“Consumers are demanding information like this, they want to know where food is in their eco-system, where has it been, is it what it claims to be on the label,” she states.
Trust in the food eco-system is a growing demand, and blockchain enhances the relationship between consumers and suppliers through interactive food labels.
“Imagine taking that mobile experience and scanning that food item you love. When you scan that food item you see where it came from, where it was manufactured, where the source ingredients came from, the region that those sources of ingredients came from, how long it’s been since it was produced? Companies like Carrefour and Nestle are using our system to do this today,” she said.
To Livingston, the future of food is digital, and these types of technologies are easily accessible through food packaging and are critical to the industry, especially if suppliers want to receive long term, loyal customers.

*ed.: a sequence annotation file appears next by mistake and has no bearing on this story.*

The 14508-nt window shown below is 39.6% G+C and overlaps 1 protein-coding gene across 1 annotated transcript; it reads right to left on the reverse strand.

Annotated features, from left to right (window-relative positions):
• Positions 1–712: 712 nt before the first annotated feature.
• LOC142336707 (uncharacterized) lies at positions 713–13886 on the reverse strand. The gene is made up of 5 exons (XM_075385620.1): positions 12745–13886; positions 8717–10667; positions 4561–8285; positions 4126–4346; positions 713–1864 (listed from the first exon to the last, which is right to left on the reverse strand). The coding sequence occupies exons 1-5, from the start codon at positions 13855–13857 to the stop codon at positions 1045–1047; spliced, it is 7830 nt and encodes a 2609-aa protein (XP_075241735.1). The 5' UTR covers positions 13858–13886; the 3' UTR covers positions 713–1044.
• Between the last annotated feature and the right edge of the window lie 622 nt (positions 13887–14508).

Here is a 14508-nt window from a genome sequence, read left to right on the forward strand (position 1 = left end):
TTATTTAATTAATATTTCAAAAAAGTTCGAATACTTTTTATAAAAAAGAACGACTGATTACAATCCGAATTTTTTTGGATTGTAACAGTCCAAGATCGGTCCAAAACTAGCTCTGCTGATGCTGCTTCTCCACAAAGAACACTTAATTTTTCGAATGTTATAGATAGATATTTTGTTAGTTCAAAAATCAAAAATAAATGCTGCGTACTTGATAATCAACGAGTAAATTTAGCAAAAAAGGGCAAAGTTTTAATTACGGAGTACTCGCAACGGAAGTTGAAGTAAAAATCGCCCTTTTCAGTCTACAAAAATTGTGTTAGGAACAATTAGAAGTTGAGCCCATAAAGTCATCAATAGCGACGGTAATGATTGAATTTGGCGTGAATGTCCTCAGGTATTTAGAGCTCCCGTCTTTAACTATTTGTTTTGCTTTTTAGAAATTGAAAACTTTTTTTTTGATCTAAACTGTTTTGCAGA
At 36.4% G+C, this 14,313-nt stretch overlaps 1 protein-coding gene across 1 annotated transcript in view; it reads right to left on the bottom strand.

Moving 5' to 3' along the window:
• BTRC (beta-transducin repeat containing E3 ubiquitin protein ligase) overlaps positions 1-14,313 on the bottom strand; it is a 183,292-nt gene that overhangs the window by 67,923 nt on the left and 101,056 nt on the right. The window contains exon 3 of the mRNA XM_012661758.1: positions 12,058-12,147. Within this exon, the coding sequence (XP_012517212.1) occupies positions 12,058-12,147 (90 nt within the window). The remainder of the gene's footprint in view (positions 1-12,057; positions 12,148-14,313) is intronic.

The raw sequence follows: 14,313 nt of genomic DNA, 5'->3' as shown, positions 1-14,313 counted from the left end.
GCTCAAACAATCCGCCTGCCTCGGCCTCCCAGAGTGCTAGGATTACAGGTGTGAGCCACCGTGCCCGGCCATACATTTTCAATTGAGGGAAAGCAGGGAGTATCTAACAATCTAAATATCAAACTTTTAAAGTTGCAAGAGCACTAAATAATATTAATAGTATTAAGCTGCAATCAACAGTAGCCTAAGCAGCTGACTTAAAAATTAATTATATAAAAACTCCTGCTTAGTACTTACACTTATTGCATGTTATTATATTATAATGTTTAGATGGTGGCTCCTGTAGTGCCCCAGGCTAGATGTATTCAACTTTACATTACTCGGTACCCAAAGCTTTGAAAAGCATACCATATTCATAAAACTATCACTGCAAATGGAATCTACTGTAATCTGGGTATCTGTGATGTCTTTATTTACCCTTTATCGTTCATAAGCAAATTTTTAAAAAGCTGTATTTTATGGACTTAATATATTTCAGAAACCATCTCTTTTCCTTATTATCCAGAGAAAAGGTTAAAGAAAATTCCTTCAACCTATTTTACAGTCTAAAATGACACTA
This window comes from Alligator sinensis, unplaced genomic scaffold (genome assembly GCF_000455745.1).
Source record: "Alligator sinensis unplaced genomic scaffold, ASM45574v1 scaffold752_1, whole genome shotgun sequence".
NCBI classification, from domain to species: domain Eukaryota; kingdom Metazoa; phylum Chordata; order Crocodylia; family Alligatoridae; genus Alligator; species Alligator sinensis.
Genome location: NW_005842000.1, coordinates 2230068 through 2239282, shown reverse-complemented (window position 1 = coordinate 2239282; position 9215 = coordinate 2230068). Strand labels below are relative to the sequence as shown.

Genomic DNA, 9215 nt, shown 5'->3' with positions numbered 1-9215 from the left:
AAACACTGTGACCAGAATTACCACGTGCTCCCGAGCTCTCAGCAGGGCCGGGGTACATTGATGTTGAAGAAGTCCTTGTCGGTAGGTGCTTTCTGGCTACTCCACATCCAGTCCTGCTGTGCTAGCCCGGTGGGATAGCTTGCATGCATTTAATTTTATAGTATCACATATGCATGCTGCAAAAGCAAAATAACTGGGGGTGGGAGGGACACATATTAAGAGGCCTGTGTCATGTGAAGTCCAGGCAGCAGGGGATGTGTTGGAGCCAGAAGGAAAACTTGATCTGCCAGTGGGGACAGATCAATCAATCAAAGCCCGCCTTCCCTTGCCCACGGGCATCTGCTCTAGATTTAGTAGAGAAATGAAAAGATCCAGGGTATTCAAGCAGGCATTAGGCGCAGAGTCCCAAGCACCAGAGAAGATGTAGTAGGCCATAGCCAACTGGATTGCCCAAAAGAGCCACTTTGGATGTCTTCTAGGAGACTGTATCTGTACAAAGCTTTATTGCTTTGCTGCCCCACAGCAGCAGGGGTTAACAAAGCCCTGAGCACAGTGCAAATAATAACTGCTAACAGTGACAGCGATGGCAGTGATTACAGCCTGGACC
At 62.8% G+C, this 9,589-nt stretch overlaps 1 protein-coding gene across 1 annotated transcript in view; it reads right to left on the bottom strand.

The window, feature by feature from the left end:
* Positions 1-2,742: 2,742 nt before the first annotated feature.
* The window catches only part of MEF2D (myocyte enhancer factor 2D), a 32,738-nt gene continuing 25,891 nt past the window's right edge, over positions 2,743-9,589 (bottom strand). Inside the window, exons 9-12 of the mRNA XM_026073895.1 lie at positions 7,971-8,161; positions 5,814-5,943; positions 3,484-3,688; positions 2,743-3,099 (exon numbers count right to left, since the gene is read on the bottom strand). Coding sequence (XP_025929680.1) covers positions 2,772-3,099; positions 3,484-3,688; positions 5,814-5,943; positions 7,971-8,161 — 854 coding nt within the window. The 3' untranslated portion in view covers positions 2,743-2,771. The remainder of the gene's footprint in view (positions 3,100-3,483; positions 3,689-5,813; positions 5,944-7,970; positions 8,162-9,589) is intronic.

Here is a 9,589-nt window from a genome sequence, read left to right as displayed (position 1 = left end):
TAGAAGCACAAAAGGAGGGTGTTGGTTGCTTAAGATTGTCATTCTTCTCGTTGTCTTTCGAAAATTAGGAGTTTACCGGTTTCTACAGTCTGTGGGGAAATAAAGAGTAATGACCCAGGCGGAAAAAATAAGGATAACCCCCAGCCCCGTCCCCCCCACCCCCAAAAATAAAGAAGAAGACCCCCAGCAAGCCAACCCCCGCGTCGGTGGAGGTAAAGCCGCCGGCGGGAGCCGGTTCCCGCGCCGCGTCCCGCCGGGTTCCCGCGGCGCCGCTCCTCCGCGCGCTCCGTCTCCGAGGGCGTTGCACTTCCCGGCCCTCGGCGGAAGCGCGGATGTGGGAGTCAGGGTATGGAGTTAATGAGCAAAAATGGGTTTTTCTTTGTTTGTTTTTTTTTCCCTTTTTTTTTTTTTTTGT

As of now, the IBM blockchain platform focuses on traceability, freshness certification management, dwell time and time since harvest and production, but the versatile platform also allows for other companies to modify the system towards their other unique operations.
“We also have partners who are joining the system and creating new value-added applications and asset on top of the platform, so those who are in the ag tech space, or even customers who want to build custom experiences using data that’s stored in IBM Food Trust can do that and can address their own specific needs besides what we have already put into the platform,” says Livingston.
Since IBM was launched last October of 2018 it has now attracted over 75 companies and has generated over 8 million transactions in their supply chain management system.
Suzanne Livingston has been invited to speak at this year’s upcoming Agri Tech Venture Forum in Toronto. Register here to listen to her discuss the importance of blockchain technology in further detail on May 15th.